Yeah, so, I have some critical thinking. Does everybody have to do it my way? I
don't know. Probably not. But to wake people up -- there was a march in the '60s
called the Situationists, right? They thought to put on a spectacle, but I don't
know. Everybody's got their own path. God, it might be reading Huck Finn. That's
a heavy book. Might be a journey, people would go and check out other people in
other towns. That might light 'em up.

"I wonder if left and right mean
anything. I think there's more 'front-seat' and 'back-seat'. I think there are
guys who want to be driven around and other cats who want their hands on the
steering wheel. I think the Minutemen was more of a front-seat band."

Walking a mile in someone else's shoes.

Yeah, right. 'Cause then you've got the guy's shoes and you're a mile away.
[chuckles] This guy, when I went and played in Serbia, the guy gave me a book.
Milosevic, he used the television. They make it look like it's Babushkas in the
third world, no he used television. And what took him on? It was radio stations
and punk bands and stuff. Yeah, pretty interesting. That story doesn't get told
here. It was an Englishman who wrote this book; I know because I knew some of
the people at the station because of the Internet. People let other people make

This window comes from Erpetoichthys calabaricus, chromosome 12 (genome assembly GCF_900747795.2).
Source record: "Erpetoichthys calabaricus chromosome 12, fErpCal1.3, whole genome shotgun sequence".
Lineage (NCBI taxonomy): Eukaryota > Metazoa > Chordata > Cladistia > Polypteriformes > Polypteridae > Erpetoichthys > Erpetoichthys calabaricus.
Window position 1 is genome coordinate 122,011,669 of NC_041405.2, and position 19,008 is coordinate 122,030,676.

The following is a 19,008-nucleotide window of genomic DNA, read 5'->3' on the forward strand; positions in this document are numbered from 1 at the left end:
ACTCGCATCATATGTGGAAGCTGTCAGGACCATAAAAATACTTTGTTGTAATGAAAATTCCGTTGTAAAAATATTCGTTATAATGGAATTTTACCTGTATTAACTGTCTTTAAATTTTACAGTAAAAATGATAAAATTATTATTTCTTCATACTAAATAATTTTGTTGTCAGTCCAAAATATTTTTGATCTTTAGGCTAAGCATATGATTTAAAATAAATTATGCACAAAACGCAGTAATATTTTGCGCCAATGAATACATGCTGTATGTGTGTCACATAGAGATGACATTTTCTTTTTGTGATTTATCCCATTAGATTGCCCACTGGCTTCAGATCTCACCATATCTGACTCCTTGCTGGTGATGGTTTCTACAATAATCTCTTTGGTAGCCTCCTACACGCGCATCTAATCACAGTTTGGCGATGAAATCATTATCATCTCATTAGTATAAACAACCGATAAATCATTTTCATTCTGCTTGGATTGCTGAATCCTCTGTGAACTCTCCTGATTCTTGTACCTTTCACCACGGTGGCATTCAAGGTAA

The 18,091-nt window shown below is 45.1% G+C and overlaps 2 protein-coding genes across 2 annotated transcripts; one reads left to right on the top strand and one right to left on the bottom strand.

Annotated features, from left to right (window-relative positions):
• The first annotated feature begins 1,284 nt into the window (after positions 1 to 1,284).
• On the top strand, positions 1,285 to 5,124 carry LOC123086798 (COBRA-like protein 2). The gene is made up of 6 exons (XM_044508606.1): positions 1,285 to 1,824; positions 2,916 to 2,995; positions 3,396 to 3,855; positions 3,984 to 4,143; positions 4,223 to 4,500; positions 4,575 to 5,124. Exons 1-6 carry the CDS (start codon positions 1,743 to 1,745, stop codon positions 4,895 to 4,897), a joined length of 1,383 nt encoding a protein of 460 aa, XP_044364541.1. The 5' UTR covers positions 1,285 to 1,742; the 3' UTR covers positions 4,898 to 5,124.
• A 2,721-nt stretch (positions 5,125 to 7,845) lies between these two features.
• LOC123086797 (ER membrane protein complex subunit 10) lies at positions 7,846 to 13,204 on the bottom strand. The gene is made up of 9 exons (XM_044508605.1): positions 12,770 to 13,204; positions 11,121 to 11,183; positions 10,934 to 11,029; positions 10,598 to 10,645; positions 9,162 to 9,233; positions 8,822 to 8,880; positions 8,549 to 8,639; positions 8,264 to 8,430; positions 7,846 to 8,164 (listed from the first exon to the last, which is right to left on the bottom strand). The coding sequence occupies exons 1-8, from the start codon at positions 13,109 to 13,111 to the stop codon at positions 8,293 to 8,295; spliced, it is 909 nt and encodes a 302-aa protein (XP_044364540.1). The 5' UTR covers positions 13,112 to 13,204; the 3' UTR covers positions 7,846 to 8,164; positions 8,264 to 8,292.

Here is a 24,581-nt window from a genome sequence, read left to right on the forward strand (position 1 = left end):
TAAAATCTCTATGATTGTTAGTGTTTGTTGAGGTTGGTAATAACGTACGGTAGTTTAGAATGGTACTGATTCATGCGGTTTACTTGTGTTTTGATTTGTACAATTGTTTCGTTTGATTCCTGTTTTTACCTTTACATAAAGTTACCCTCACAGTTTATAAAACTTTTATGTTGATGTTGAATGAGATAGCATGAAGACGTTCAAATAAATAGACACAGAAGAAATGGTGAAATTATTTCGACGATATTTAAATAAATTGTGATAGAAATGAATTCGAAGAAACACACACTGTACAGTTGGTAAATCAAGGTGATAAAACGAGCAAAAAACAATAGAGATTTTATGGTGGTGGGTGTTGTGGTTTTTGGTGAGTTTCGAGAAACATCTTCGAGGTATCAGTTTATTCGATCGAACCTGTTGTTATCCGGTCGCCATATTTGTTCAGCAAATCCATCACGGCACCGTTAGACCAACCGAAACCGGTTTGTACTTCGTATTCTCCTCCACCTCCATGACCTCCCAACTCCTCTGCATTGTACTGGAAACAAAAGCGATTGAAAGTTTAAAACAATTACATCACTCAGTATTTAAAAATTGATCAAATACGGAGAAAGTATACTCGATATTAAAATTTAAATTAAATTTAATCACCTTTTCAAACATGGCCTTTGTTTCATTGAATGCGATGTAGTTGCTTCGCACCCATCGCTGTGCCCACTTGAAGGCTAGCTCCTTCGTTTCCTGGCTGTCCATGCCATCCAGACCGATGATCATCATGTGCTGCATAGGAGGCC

up their minds for them and they don't check out these kind of things. They
don't know there's opposition everywhere. A lot of people have ideas of us like
we're all blind, whatever. Like overseas, you know? That's why it's kind of
important when you go anywhere; you're an ambassador. You can let people know.
Not always a bad thing. I mean they would love to see an example of someone's
who's open-minded because the cliché is…you know, "number one"...but I like
that. So, it's good to show them. It helps in a lot of ways.

I wanted to know what it's like working in this kind of context with a major
label.

Yeah, 13 years. It's exactly like SST. I think because of the old track record
they gave me that respect. I deliver finished masters. I've never made a demo.
Like AT&T- I call you on the payphone. Not too indie of a phone company. But as
long as the fuckers don't jump on the line and don't tell me what to say, I
don't hang up. I get on the freeway, right? Interstate system created for
military; that's how I tour. So, there's like this dual use kind of thing if you
can preserve your autonomy. And you have to work on that. I see these rock star
guys tie the puppet strings and then they cry later. Why weren't they there at
the beginning protecting their autonomy?

Maybe because they're not aware of it.

They don't want to be. They want to be royalty -- rock stars. Me, because I come
from the Minutemen and stuff, I want to make intense art. So I make sure my
contract was, you know, 'you can't fuck with my creative' and these guys
[referring to band members] too. They probably figured, 'this guy's going to be
another Neil Diamond, but maybe he can do something the other cats on the label
don't.' But I'm ready to make records for any kind of situation because I'm
grounded in those old experiences. I'm so lucky about that. But, I'm trying to
pass that on to other folks, too. It's not just something in back in the day;
it's alive -- you can do it now. And it's because you cats were open-minded
about it. You didn't say it was just a period of history; you want to keep it
alive. So... much respect to the current crop -- the shift. The old shift says
'hey' to the new shift.